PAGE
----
Take a Filipino millennial to a restaurant or any place that concerns food, and chances are, you’ll be in for  a selfie (with the food) — much so, if the food is  instagram-worthy.

“Uy, picture-an mo muna” (Hey, take a picture of it first), is a common retort after an invitation to start eating.

Minutes later, you’ll see the photo uploaded on Instagram or Facebook.

As much as we love eating, we Filipinos (particularly millennials) also love taking selfies or take photos of what we eat, thanks to the Instagram’s #foodporn craze and Filipinos’ obsession with social media.

We take pictures of our food or  do selfies or groufies with our food for many underlying reasons, and sometimes it’s hard to recognize what are our real intentions are, or do we ever think about our intentions before we post photos of us with our food?

Amor Propio

Amor propio, which is a Spanish term for “self-love,” has been part of the Filipino culture, says sociologist F. Landa Jocano, professor emeritus of the University of the Philippines College of Sociology and Anthropology . This value have been possessed by our forebears which have been acquired from generation to generation.

According to Jocano, Amor propio is reinforced when we behave properly, such as obeying the elders and extending hospitality.

Perhaps, in the modern sense, Amor propio is  at play when we post pictures of a selfie or group pictures with our food. Filipinos are socially competitive.

But when do we say something is too much?

And for  Filipinos, it’s no wonder  food is one of favorite subjects when we post pictures in instagram.

Food takes the center stage

Filipinos love to eat and in a socio-cultural context,  they  don’t just eat to fulfill their physical hunger, but is also considered a means for the social life to a nation known to be gregarious and hospitable. We Filipinos bond over food—it’s part of our culture, community, and of every celebration, big or small.

For Filipinos,  food is a part of the social norm. When we eat our baon (packed food), we say “kain tayo” (let’s eat), even to strangers and passerby, and even if the food we  brought is barely enough for us. It’s simply unnatural for Filipino not to say so. This trait can be traced to our Filipino parents who have taught us to share our food with our playmates or classmates. This demonstrates  what pakikisama, (camaraderie or getting along well with others ), a basic Filipino trait,  looks like to a child.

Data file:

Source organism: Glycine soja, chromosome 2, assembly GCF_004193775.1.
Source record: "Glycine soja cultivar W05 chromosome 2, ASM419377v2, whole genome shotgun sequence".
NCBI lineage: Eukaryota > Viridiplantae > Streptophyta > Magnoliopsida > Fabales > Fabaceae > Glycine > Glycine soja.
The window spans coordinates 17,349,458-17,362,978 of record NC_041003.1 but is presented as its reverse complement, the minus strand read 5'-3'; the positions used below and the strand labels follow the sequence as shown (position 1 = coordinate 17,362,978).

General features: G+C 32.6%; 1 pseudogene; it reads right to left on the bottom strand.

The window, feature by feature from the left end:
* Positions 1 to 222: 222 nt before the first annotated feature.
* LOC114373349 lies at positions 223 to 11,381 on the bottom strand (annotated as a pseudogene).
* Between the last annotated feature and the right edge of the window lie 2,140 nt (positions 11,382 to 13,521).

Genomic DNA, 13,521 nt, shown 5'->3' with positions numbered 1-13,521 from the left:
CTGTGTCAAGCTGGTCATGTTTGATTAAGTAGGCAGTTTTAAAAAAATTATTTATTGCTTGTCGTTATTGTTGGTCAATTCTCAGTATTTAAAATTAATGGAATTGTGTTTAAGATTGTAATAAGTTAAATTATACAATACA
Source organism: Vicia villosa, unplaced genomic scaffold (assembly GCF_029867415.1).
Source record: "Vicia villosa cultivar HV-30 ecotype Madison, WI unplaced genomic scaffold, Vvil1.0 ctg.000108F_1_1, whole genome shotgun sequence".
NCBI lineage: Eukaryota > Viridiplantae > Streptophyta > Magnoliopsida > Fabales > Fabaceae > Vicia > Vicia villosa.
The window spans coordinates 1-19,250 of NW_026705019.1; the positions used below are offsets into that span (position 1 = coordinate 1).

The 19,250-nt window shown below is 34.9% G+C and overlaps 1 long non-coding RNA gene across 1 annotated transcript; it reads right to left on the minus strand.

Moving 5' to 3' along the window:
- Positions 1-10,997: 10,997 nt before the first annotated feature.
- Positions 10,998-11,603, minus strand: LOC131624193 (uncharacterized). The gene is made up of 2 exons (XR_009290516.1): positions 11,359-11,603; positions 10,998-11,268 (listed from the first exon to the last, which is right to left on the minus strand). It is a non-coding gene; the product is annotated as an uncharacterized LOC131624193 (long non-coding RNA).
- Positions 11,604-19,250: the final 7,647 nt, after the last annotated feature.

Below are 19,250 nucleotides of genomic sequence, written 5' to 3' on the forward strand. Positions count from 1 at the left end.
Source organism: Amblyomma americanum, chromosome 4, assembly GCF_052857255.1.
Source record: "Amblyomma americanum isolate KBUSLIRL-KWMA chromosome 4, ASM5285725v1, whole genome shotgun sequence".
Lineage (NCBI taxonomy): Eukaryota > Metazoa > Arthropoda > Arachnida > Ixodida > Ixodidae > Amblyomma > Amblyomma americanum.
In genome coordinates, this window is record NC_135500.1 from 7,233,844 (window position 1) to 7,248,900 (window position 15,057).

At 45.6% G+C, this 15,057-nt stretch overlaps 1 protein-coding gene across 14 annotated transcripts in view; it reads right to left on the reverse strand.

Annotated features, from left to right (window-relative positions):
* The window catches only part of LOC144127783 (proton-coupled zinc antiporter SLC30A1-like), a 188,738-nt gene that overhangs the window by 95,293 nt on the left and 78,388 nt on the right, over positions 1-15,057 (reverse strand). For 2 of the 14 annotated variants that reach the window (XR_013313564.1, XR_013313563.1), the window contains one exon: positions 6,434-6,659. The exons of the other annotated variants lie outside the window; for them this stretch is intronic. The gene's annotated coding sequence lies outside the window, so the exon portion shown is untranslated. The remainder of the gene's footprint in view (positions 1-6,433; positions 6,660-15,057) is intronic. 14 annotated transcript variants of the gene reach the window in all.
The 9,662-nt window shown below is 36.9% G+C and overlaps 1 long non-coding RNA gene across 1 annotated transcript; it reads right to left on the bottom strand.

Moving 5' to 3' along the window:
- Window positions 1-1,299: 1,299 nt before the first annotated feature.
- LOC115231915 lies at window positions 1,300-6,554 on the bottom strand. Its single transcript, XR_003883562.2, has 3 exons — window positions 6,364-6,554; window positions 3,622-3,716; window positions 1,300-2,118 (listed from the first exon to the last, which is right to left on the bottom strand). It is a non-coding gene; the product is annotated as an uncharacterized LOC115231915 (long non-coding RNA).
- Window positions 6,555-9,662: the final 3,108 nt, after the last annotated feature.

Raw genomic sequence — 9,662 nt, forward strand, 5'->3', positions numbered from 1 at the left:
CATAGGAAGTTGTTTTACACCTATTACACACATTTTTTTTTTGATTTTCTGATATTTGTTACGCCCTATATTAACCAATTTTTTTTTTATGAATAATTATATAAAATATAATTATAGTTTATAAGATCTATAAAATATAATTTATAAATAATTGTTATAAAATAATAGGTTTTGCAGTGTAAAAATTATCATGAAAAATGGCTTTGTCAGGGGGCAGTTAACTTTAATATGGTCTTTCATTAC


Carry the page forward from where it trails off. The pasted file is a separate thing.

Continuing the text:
For the more mature Filipinos,  in times we want to talk about  serious things personal and both– we sit down, talk, discuss and laugh, and cry things over during lunch time or  merienda (snack) time or midnight snack. This brought me thinking  over  my recent catch up with my friends whom I haven’t seen for a while. One of them was on a short break on her professional studies in Japan.Of course, we her friends asked for a pasalubong before she travel to the Philippines and meet us.

“Basta anything popular dyan sa Japan,”  we her friends said when asked what we wanted as pasalubong.

Not so much of a surprise, she bought food as a pasalubong –an assortment of Japanese green tea, matcha milk tea mix, and Meiji chocolates! For us Filipinos who love to bond over food (and drinks), this kind of pasalubong our friend brought for us, is a good idea.  And of course, a picture-taking session wasn’t remiss.

Filipinos love for sharing food photos in social media

For a country who consistently top surveys on numbers of selfies and remain active on social media, it’s important to distinguish  what’s worth of a post and what’s not.

Remember the quote, “Before you speak, think first if it’s true? Is it helpful? Is it inspiring? Is it necessary? Is it kind”? This, too, is applicable in the context of posting photos on the social.

A good post is something that evokes positive emotions such as laughter, appreciation, and  inspiration , and as  the leading user of social media, Filipinos should reflect that kind of positive attitude in the cybersphere.

Perhaps we can view food posts  as a way sharing our food with the rest of the world of cybersphere. Consider a Filipino’s posting a photo with food can be perceived as a cyberspeak of “kain tayo.”

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